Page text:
A tab has been fixed to a wall with its green paint peeling off at many places. As the alphabet song starts to play on the tab , a group of small children try to sing along. In the next room, the same activity is going on, albeit with the help of a laptop. Across the corridor, in another room, a group of teenagers are holding formal elections for the post of class monitor. The candidates have put up handmade posters on the walls announcing their agenda for fellow students if they get elected. There is also a “returning officer” to keep a check on poll proceedings.
This is a regular feature at Babul Uloom Public School located in East Delhi’s one of the poorest neighbourhoods, Seelampur. The building is in shambles – cracks are evident on the walls, the doors creek, the carpets on which students sit are tattered, and the furniture is broken. But the ideas here are all fresh and new.
It was in 2012 that some volunteers came across Babul Uloom madrasa, which has stood here for almost a decade, imparting basic language skills and theological lessons to as many as 600 boys from the vicinity. For the children of thousands of families living here, there was no formal school nearby – neither government-funded nor private. Across the road from the madrassa, people in Janta Mazdoor Colony – one of the many unauthorised colonies in Delhi – are busy with the problems of poverty, low life expectancy and substance abuse. Educating their children is least of their concerns.
Realising the peculiar predicament that the children in the area were in, the volunteers enrolled a bunch of 150 willing students, including girls, from the madrassa and Janta Mazdoor Colony and started teaching them basic English and Maths for three hours every day. They converted an adjacent building, which also belonged to the madrassa, into an evening school.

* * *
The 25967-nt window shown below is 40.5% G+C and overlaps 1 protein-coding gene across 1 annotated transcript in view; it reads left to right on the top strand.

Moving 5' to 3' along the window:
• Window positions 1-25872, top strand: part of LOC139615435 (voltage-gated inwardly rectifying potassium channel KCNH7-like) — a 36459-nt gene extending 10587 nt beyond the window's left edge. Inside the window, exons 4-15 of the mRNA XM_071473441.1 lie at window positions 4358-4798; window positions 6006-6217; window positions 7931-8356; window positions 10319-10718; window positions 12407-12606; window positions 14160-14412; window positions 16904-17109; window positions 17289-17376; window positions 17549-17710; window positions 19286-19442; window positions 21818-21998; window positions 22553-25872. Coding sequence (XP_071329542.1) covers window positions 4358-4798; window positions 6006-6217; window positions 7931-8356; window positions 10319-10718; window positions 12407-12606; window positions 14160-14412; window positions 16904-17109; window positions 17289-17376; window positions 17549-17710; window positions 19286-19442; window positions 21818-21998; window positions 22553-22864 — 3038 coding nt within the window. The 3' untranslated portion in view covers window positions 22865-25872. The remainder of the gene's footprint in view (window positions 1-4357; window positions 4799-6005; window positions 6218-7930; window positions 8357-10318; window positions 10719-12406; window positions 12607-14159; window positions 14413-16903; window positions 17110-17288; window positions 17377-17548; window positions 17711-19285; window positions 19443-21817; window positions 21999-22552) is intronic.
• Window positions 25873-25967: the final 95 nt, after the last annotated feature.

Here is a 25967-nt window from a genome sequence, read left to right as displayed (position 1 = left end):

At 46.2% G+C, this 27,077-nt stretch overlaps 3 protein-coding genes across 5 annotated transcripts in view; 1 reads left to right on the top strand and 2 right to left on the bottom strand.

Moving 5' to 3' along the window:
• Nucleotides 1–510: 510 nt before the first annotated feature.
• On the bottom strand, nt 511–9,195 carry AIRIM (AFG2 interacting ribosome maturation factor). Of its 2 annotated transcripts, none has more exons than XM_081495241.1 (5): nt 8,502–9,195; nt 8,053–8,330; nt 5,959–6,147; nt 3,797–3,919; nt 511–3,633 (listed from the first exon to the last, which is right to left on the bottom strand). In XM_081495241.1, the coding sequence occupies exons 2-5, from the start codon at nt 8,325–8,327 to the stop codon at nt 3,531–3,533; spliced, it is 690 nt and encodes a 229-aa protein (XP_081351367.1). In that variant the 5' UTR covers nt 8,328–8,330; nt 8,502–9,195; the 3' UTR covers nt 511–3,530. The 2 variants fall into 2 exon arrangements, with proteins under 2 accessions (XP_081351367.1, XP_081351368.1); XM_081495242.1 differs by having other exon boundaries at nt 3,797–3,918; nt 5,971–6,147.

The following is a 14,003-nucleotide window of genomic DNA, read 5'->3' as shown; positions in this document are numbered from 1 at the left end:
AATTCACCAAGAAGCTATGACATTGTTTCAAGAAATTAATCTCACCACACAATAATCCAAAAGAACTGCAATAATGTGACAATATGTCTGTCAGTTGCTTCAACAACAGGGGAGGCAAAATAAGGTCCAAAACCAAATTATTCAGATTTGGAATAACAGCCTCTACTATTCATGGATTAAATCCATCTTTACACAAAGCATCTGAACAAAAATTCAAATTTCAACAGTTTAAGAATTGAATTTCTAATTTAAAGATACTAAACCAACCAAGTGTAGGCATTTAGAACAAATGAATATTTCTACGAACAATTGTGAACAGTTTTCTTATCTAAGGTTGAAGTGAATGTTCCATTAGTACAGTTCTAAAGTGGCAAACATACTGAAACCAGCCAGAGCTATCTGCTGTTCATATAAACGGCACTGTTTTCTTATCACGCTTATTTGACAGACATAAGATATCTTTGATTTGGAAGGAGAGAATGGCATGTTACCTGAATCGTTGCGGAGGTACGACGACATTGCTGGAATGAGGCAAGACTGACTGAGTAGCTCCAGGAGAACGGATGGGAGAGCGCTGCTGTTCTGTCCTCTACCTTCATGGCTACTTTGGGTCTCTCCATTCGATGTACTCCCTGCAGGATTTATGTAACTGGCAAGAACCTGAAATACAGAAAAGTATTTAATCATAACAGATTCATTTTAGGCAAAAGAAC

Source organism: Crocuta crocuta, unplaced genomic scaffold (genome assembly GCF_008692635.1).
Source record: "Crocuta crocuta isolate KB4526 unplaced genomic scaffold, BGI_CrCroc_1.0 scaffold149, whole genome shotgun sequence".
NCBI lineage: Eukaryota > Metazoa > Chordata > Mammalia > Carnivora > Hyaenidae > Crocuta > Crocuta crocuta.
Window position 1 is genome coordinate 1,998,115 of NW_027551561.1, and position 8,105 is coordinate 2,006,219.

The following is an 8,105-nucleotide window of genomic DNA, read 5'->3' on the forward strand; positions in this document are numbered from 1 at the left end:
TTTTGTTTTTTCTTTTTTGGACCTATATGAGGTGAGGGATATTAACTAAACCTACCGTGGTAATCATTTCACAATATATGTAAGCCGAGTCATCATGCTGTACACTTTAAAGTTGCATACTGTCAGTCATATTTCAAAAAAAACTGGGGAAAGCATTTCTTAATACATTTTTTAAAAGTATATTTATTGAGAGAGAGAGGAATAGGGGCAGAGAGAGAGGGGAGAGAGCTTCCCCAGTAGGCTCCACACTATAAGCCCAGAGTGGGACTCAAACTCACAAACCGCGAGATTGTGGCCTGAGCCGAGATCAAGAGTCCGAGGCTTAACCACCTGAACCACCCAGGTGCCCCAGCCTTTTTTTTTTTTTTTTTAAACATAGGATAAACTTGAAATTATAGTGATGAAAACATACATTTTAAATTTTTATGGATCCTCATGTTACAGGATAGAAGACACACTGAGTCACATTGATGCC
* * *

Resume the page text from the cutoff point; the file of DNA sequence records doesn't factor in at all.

Babul-uloom Public School formally opened its doors almost an year ago, with a simple founding principle – co-education and secularism.
Sajid Hasan, in his early 30s, a banker from a middle-class family, who quit his job to devote his life to change the face of madrasa education, says, “this is a predominantly Muslim, poor locality where most families are engaged in the denim industry or assembling electronics. Since they had not gone to school ever before, children here have fewer learning skills. This made us come up with these innovative teaching methods. Also, it became a compulsion since their parents couldn’t afford textbooks.”
Luckily for Hasan, who is now the school principal, they were offered a huge helping hand in the implemention of innovative methodology. STIR Education, a Delhi-based organisation that helps schools across India in researching and implementing small and inexpensive changes, came on board.
Sharath Jeevan, CEO, STIR Education, says, “When we went to visit the school, we were impressed both by the level of innovation and commitment of Sajid and the teachers. We invited him to apply for the programme and they were successful.”
In just a year and a half of its existence, the school has managed to bring about dramatic improvements in the learning outcomes of students. Hasan adds, “Since their parents can spare no resources in terms of notebooks, textbooks or stationery, the best we could think of was to install the alphabet app on their parents’ cellphones. That helps them in revision at home.”
Teachers film the classroom sessions using their own cellphones and view them later to assess and better their own performance. On this, Jeevan says, “We wanted to get the teachers to take themselves more seriously as professionals, but without any external monitoring.”
Sitting on a broken chair in the verandah outside the classrooms, on the first floor, which acts as “principal’s office”, Hasan says, “We have no affiliation or money as of now. There are about 200 students of all age and income groups and several teachers who come to the school everyday.” He claims that the dropout rate is almost nil. They charge a fee of Rs 120 a month from students so that parents remain motivated to send the kids to school so as to derive value out of their hard-earned money. “But if a family can’t afford it, we waive it off,” says Hasan.
Hasan adds that the project is at a strategic turning point. “We have realised that working collaboratively with madrasas can create change.
This is our pilot model, and its success has buoyed us. In the next five years, we will open seven more madrasa schools in Delhi, Haryana and Uttar Pradesh – they will all be co-ed and secular,” he says.
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